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​Dermoid and Epidermoid Tumors and Cysts

What are Dermoid and Epidermoid Tumors?

Dermoid tumors are inclusion cysts. This means they are caused by the implantation of epithelial tissue into another structure. A dermoid tumor will most frequently occur on the face, inside the skull, on the lower back, and in the ovaries. More rarely, dermoid tumors can arise in the brain, nasal sinuses, and spinal cord.

Dermoid cysts are bizarre in that they contain developmentally mature skin, complete with sweat glands, hair follicles, sometimes luxuriant clumps of long hair, and often pockets of sebum, blood, fat, bone and cartilage, nails and teeth, and thyroid tissue.

Because they contain mature tissue, these cysts are almost always benign (noncancerous). Usually solitary, they expand slowly over many years due to the central accumulation of epithelial debris and glandular secretions. These cysts are not tender unless they rupture.

Epidermoid tumors are similar in structure and origin to dermoid tumors and the two are often grouped together. Epidermoid tumors are lined with stratified squamous epithelium (skin) as dermoids are, but do not contain the additional skin appendages. Epidermoid cysts are less likely to rupture.

Dermoid and epidermoid tumor symptoms are associated with the location of the tumor and the effect of its mass on adjacent tissues. When dermoid and epidermoid tumors are found on the brain, the symptoms can include pain and vision problems.

At UPMC, the preferred surgical treatment for dermoid and epidermoid tumors in the base of the skull or upper spine is the Endoscopic Endonasal Approach (EEA). This innovative, minimally invasive technique uses the nose and nasal cavities as natural corridors to access hard-to-reach or previously inoperable tumors. Benefits of EEA include:

  • No incisions to heal
  • No disfigurement
  • Faster recovery time

For dermoid and epidermoid cysts within the substance of the brain, the preferred surgical treatment at UPMC is Neuroendoport® surgery. Neuroendoport surgery gives surgeons access to dermoid and epidermoid tumors through a dime-size channel. This minimally invasive removal approach offers benefits such as:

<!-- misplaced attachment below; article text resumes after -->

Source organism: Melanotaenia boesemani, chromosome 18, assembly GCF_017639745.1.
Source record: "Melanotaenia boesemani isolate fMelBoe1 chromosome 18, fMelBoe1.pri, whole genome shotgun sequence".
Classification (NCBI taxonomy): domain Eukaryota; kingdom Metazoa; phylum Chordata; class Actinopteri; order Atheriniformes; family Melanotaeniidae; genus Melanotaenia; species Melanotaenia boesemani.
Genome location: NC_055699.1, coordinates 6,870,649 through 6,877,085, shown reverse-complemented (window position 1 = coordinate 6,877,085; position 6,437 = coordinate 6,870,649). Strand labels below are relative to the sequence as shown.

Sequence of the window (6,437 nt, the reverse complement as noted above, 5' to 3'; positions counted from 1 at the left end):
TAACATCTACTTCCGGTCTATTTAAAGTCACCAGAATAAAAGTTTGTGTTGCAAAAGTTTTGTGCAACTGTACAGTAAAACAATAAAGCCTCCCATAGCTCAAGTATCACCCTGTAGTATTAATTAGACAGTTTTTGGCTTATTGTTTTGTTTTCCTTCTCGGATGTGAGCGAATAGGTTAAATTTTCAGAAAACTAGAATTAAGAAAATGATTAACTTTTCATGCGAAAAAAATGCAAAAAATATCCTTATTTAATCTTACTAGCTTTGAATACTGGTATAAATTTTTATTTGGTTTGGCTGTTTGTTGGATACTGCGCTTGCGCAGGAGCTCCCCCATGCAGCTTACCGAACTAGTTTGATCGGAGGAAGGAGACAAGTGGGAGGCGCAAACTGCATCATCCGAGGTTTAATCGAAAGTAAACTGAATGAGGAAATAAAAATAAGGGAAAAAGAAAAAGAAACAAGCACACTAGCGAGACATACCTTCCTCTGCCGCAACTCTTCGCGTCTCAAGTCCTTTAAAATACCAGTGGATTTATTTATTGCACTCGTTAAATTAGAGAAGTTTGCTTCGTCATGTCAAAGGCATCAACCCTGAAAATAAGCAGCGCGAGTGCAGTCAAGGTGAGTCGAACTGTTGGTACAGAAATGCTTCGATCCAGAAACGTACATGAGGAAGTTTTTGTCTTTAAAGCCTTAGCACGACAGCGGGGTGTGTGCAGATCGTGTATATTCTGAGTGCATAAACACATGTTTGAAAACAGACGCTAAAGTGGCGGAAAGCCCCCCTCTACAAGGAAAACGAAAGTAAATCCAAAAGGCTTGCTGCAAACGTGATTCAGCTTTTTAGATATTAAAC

• Minimal scarring
  • Fewer side effects and complications
  • Faster recovery times than with traditional surgery

Diagnosing a Dermoid or Epidermoid Tumor

To diagnose a dermoid or epidermoid tumor, your doctor will:

  • Perform a physical exam.
  • Ask you about your symptoms.
  • Order imaging tests.

Symptoms of dermoid and epidermoid tumors

Symptoms depend on the tumor's location and whether it is intact or has ruptured. Common symptoms include pain and vision problems.

Location of the cyst ​Symptoms or complications
Above the base of the skull (suprasellar)
  • ​Vision problems from compression of the optic chiasm.
  • Disruption of pituitary function, resulting in a hormonal imbalance.
  • Seizures may result from tumors that extend to the temporal lobe and lateral sulcus (Sylvian fissure).
Within the fluid-filled spaces of the brain (intraventricular)
  • ​Hydrocephalus, which is excessive accumulation of cerebrospinal fluid in the ventricles of the brain.
  • This excessive fluid results in enlargement of the head and causes many neurologic complications.
Spinal canal
  • ​Back pain.
  • Leg pain.

Imaging tests for diagnosing dermoid and epidermoid tumors

Imaging studies, such as MRI or CT scans, will help the doctor locate the dermoid or epidermoid tumor.

An MRI scan does a better job at finding intracranial or intramedullary cysts because it depicts their location and involvement of other structures.

MRIs also are more sensitive in determining if the cyst has ruptured.

Dermoid and Epidermoid Tumor Treatment and Surgical Options

Surgery

Surgery to remove the cysts is the recommended treatment.

During dermoid tumor removal surgery, our experts take extreme care to prevent the fatty content of the cyst from spreading to the surrounding tissues or anatomic structures, especially if the cyst is infected with bacteria. The spread of these contents can cause foreign body reactions and severe complications.

Minimally invasive surgery

The type of surgery used to remove dermoid and epidermoid tumors depends upon their location.

Dermoid and epidermoid cysts of the skull base may be approached directly using the Endoscopic Endonasal Approach (EEA). This state-of-the-art, minimally invasive surgery approach allows surgeons to access the tumor through the natural corridor of the nose, without making an open incision. Surgeons then remove the cyst through the nose and nasal cavities.

EEA offers the benefits of no incisions to heal, no disfigurement, and a faster recovery time.

Neuroendoport® surgery offers a minimally invasive option for tumors within the ventricles (fluid spaces) or deep-seated tumors within the substance of the brain. A narrow tube or port allows surgeons to access these tumors through a tiny incision in the scalp, in contrast to traditional brain surgery.


Endoscopic Endonasal Approach (EEA)
Pituitary Tumor Removal Using the Endoscopic Endonasal Approach (EEA) at UPMC

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